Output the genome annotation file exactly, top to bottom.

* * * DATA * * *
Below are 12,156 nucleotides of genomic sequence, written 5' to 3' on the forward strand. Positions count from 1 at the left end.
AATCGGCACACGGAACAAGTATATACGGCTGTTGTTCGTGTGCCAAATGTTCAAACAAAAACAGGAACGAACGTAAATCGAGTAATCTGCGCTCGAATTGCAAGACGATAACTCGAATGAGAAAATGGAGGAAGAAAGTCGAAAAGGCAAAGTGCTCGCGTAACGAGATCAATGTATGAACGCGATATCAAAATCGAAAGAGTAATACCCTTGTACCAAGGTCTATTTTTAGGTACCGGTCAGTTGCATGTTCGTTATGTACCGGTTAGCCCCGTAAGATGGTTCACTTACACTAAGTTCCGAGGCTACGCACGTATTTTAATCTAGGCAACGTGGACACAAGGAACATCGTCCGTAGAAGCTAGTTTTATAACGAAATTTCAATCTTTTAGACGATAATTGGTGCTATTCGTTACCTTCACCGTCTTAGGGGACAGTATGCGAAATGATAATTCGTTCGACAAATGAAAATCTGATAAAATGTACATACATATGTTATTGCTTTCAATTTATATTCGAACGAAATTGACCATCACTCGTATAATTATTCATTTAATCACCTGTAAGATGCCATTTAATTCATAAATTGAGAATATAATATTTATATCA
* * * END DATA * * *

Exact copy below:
Below are 12,156 nucleotides of genomic sequence, written 5' to 3' on the forward strand. Positions count from 1 at the left end.
AATCGGCACACGGAACAAGTATATACGGCTGTTGTTCGTGTGCCAAATGTTCAAACAAAAACAGGAACGAACGTAAATCGAGTAATCTGCGCTCGAATTGCAAGACGATAACTCGAATGAGAAAATGGAGGAAGAAAGTCGAAAAGGCAAAGTGCTCGCGTAACGAGATCAATGTATGAACGCGATATCAAAATCGAAAGAGTAATACCCTTGTACCAAGGTCTATTTTTAGGTACCGGTCAGTTGCATGTTCGTTATGTACCGGTTAGCCCCGTAAGATGGTTCACTTACACTAAGTTCCGAGGCTACGCACGTATTTTAATCTAGGCAACGTGGACACAAGGAACATCGTCCGTAGAAGCTAGTTTTATAACGAAATTTCAATCTTTTAGACGATAATTGGTGCTATTCGTTACCTTCACCGTCTTAGGGGACAGTATGCGAAATGATAATTCGTTCGACAAATGAAAATCTGATAAAATGTACATACATATGTTATTGCTTTCAATTTATATTCGAACGAAATTGACCATCACTCGTATAATTATTCATTTAATCACCTGTAAGATGCCATTTAATTCATAAATTGAGAATATAATATTTATATCA